Clockmakers & Quakers
George Fox, founder of the Society of Friends was the one who originated the name Quakers in 1650 after he said to judge, Gervase Bennet "Quake at the word of the Lord". Fox travelled far and wide to spread the word. He visited Dorchester in 1655 and again in 1659. By the early 18th century the Quaker registers list entries relating to the families of Norman, How, Bedloe and Nicholls in the Dorchester Meeting, as well as many others.
The Norman family of Charminster were stalwart members of the Society of Friends, being representatives to the Quarterly Meeting in Dorchester. James Norman and his brother Ralph were trustees of the Meeting House in Dorchester when it was purchased in 1712. James held a Monthly Meeting in his own house in Charminster and in his will, written 1729, proved 1747, he bequeathed it to his son James "to give lease and liberty for the people of God called Quakers to keep meetings therein as in my time". If he failed to comply with his father's wishes, full power was given to the Quarterly Meeting to give it "unto which of my children they think will keep to truth as professed by them".
Richard How of Dorchester as well as being a Quaker was a clockmaker and in 1705 he took Ralph Norman, the son of James of Charminster, as his apprentice for 7 years. Ralph was enrolled in the Company of Freemason and later moved to Poole where he married Mary Vallis in 1714 at the Poole Meeting. Mary was the widow of William Vallis jnr and the daughter of Nathaniel Priest of Alton, Hampshire. In the 1720s Ralph Norman was making high quality clocks in Poole. Doubtless, Poole's trading with Newfoundland was of help to Ralph's business and at least one clock is known to have gone there.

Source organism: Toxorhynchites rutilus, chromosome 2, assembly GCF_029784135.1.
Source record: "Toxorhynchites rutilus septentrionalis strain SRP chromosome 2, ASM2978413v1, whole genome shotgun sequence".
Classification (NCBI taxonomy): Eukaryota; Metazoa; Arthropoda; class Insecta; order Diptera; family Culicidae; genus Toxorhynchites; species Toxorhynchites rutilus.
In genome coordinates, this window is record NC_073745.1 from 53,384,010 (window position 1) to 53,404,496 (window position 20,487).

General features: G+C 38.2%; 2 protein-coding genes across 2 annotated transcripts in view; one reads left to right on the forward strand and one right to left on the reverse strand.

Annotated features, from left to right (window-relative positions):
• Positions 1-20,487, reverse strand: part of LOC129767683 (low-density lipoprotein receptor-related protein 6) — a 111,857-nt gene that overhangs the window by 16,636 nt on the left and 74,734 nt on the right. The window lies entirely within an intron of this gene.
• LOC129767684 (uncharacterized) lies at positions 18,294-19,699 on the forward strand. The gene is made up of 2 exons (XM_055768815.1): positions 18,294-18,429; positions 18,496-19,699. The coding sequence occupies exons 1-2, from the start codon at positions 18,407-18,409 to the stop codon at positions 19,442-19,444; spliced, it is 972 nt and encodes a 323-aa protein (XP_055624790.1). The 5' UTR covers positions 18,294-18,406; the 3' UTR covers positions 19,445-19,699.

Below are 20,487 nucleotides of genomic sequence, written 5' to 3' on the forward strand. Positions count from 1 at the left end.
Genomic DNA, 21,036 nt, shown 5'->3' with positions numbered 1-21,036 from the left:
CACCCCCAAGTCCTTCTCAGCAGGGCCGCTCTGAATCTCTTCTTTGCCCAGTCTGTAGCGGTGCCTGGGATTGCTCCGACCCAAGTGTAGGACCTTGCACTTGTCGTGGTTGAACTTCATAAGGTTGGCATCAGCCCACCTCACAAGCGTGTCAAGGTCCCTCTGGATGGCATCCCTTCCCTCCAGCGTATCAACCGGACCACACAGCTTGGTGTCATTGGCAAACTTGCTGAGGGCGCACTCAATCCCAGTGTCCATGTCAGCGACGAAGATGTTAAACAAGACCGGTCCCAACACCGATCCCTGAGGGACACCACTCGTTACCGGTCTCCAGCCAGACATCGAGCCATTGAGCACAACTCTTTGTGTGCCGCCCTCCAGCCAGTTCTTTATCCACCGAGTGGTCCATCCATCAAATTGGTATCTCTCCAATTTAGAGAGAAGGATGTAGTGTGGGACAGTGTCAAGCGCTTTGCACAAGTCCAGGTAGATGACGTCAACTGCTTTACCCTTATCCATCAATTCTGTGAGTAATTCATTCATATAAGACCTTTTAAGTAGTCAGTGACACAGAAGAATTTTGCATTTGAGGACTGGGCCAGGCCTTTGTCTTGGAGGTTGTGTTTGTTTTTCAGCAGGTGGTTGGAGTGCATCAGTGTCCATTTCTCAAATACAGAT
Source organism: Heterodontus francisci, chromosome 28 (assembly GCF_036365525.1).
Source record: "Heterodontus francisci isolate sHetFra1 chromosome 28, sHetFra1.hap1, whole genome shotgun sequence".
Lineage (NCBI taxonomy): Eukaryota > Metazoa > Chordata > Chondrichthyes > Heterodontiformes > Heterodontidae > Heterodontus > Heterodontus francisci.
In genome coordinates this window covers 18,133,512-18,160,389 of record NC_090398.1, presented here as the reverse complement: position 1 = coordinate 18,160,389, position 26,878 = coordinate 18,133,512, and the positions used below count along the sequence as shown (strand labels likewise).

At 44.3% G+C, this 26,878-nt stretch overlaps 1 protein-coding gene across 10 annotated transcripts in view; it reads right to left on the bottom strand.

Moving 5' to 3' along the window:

There were several other members of the Norman family who were also clockmakers. James Norman of Charminster was the earliest, making 30 hour longcase (Grandfather) clocks with brass dials and a single hand, during the late 17th and early 18th centuries. There was another James Norman of Charminster and Poole and his son Ralph who was apprenticed to James Norman of Poole in 1760. Some fine examples of their clocks are to be found at A Dorset Collection of Clocks, Owermoigne with the Mill House Cider Museum.
Copyright © Debby Rose
This article appeared in The Greenwood Tree, journal of the Somerset and Dorset Family History Society, Vol.24 No.1 February 1999
All photographs on this page are my own and I therefore hold the copyright. Please respect this and if you wish to copy any of them or use them elsewhere, please ask permission first.